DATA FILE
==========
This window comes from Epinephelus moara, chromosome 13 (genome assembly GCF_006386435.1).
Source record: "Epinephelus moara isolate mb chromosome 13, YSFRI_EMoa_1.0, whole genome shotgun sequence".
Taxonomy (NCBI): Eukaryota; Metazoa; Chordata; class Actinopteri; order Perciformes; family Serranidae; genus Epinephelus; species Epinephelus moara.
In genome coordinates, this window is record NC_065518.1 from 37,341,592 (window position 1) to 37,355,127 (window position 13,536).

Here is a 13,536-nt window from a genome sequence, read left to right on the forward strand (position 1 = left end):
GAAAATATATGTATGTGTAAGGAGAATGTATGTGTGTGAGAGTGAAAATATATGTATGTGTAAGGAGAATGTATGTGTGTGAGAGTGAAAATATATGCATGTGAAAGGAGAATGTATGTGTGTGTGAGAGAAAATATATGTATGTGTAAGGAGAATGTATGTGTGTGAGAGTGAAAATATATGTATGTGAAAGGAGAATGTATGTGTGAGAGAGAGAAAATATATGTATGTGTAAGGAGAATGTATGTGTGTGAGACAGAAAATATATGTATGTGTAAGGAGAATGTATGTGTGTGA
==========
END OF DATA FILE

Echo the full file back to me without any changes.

This window comes from Epinephelus moara, chromosome 13 (genome assembly GCF_006386435.1).
Source record: "Epinephelus moara isolate mb chromosome 13, YSFRI_EMoa_1.0, whole genome shotgun sequence".
Taxonomy (NCBI): Eukaryota; Metazoa; Chordata; class Actinopteri; order Perciformes; family Serranidae; genus Epinephelus; species Epinephelus moara.
In genome coordinates, this window is record NC_065518.1 from 37,341,592 (window position 1) to 37,355,127 (window position 13,536).

Here is a 13,536-nt window from a genome sequence, read left to right on the forward strand (position 1 = left end):
GAAAATATATGTATGTGTAAGGAGAATGTATGTGTGTGAGAGTGAAAATATATGTATGTGTAAGGAGAATGTATGTGTGTGAGAGTGAAAATATATGCATGTGAAAGGAGAATGTATGTGTGTGTGAGAGAAAATATATGTATGTGTAAGGAGAATGTATGTGTGTGAGAGTGAAAATATATGTATGTGAAAGGAGAATGTATGTGTGAGAGAGAGAAAATATATGTATGTGTAAGGAGAATGTATGTGTGTGAGACAGAAAATATATGTATGTGTAAGGAGAATGTATGTGTGTGA